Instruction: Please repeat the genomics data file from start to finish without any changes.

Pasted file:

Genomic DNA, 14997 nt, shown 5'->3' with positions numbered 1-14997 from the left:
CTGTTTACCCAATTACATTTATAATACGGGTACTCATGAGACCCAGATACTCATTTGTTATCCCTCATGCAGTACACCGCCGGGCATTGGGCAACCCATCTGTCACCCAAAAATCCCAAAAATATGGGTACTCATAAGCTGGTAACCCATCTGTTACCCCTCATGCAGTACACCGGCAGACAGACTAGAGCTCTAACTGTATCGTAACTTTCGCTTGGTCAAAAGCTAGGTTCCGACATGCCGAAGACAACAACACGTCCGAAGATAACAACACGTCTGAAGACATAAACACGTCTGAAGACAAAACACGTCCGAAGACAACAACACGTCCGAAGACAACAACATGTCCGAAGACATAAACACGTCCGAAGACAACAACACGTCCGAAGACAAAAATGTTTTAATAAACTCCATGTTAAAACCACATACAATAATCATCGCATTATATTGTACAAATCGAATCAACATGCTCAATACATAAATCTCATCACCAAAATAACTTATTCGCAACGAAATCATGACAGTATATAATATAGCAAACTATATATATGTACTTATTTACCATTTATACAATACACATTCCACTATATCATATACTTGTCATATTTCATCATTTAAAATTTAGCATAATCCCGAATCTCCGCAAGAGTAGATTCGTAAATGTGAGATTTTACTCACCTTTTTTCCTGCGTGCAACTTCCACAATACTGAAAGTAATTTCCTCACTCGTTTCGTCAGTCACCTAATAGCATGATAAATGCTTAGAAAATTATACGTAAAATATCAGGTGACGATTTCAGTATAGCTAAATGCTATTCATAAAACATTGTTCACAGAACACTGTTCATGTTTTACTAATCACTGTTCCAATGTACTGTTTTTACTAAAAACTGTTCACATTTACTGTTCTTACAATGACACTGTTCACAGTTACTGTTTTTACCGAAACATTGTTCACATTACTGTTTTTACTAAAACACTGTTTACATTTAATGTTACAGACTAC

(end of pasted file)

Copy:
Genomic DNA, 14997 nt, shown 5'->3' with positions numbered 1-14997 from the left:
CTGTTTACCCAATTACATTTATAATACGGGTACTCATGAGACCCAGATACTCATTTGTTATCCCTCATGCAGTACACCGCCGGGCATTGGGCAACCCATCTGTCACCCAAAAATCCCAAAAATATGGGTACTCATAAGCTGGTAACCCATCTGTTACCCCTCATGCAGTACACCGGCAGACAGACTAGAGCTCTAACTGTATCGTAACTTTCGCTTGGTCAAAAGCTAGGTTCCGACATGCCGAAGACAACAACACGTCCGAAGATAACAACACGTCTGAAGACATAAACACGTCTGAAGACAAAACACGTCCGAAGACAACAACACGTCCGAAGACAACAACATGTCCGAAGACATAAACACGTCCGAAGACAACAACACGTCCGAAGACAAAAATGTTTTAATAAACTCCATGTTAAAACCACATACAATAATCATCGCATTATATTGTACAAATCGAATCAACATGCTCAATACATAAATCTCATCACCAAAATAACTTATTCGCAACGAAATCATGACAGTATATAATATAGCAAACTATATATATGTACTTATTTACCATTTATACAATACACATTCCACTATATCATATACTTGTCATATTTCATCATTTAAAATTTAGCATAATCCCGAATCTCCGCAAGAGTAGATTCGTAAATGTGAGATTTTACTCACCTTTTTTCCTGCGTGCAACTTCCACAATACTGAAAGTAATTTCCTCACTCGTTTCGTCAGTCACCTAATAGCATGATAAATGCTTAGAAAATTATACGTAAAATATCAGGTGACGATTTCAGTATAGCTAAATGCTATTCATAAAACATTGTTCACAGAACACTGTTCATGTTTTACTAATCACTGTTCCAATGTACTGTTTTTACTAAAAACTGTTCACATTTACTGTTCTTACAATGACACTGTTCACAGTTACTGTTTTTACCGAAACATTGTTCACATTACTGTTTTTACTAAAACACTGTTTACATTTAATGTTACAGACTAC